Ferrotype 4.25 x 5.5″













John Coffer, USA


Although it might not be immediately obvious to the casual viewer, this image is a self-portrait, which was made in natural light, under conditions of potential moral hazard and infernal temptation to the model. For the man behind the ‘mask’ you see here is none other than the wet-plating phenomenon that is, John Coffer.   In his own words, John is:

A self taught, horse drawn, travelling wet-plate collodion portrait photographer, who started with wet-plate in 1982.” 

As colourful as this may sound, it’s a description which leaves out quite a lot of fascinating detail.  For instance, by 1982, John was already four years into his epic seven year tour, taking in thirty-six states, and covering more than 11,000 ‘wagon’ miles.  Throughout, John travelled thanks to the good grace of his trusty steed ‘Brownie’ (presumably NOT named after the Kodak), who valiantly pulled the 19th century style darkroom wagon dubbed the “Photographic Van” as John criss-crossed the continent, plying his trade as an old time traveling portrait photographer. johncoffer

Then, in 1985, the pair settled down on their own fifty acre farm in the heart of the beautiful “Finger Lakes” of up-state New York.  It is from here that John has been running the incomparable ‘Camp Tintype’ which quickly established itself as a True North for wet-plates from all over the world.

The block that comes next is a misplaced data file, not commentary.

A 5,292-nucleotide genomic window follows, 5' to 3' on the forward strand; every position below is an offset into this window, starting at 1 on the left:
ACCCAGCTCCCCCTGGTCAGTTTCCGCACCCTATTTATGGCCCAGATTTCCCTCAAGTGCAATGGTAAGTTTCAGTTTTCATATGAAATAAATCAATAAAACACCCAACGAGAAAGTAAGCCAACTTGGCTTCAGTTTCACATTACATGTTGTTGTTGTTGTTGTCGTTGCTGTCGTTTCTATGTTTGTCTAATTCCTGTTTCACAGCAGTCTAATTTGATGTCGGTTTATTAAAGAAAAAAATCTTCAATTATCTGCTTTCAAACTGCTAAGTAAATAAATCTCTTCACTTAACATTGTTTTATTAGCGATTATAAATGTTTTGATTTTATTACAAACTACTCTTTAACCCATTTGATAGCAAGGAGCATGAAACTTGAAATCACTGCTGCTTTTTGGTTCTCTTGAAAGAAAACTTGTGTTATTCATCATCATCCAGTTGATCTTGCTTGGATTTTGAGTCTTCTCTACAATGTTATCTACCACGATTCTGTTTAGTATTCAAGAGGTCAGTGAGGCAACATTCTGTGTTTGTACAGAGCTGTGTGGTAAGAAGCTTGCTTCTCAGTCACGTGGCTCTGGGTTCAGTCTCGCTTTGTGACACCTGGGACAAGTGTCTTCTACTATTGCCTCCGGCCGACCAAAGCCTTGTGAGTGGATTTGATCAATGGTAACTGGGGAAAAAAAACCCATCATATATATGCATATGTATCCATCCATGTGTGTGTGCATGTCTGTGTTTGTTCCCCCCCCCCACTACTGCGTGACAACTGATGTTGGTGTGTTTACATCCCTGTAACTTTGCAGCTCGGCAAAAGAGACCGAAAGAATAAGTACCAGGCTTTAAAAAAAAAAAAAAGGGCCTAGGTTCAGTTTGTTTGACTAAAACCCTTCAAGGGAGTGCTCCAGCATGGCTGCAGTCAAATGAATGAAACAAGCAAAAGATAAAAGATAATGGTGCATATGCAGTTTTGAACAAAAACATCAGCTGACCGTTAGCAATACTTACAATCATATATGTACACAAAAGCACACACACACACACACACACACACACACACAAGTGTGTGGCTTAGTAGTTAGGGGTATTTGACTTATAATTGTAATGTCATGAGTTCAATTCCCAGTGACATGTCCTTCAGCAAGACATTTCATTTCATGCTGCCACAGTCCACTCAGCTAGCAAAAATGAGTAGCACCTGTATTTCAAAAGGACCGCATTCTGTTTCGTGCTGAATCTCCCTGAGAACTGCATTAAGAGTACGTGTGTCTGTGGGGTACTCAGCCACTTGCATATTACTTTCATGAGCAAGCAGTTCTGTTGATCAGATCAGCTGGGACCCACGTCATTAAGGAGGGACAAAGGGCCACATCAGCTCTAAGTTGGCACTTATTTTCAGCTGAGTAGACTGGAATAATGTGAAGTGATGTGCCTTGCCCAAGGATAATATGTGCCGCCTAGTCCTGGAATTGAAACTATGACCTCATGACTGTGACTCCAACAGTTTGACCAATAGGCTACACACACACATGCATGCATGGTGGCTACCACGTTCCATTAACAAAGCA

Those who know John will tell you straight.  He is no techno-junkie.  To him, a ‘smart phone’ would most likely be one you can turn off so people don’t ring you up while you are performing feats of alchemy in the dark room.  But then, neither can we really use the L-word with reference to John.  After all, what true Luddite would set up such indispensable online resources as The Myth Buster Series?  So, while it may a bit difficult to see with the gas mask and hood, it strikes us that perhaps John had his tongue ever-so-slightly in his cheek when he decided to suit up in full HazMat mode against the endemic dangers of digital photography.

What isn’t in any doubt, however, is that John’s plate is one in a long line of incredible plates, and all of us at the Mask Series are completely delighted that such an illustrious member of the global wet-plate fraternity wanted to take part in the series.

If you would like to visit Camp Tintype (and frankly, who in their right mind wouldn’t?!) then more information about this, together with other films about John and the wet-plate process, are available on johncoffer.com

In the meantime, we leave you with this taster…

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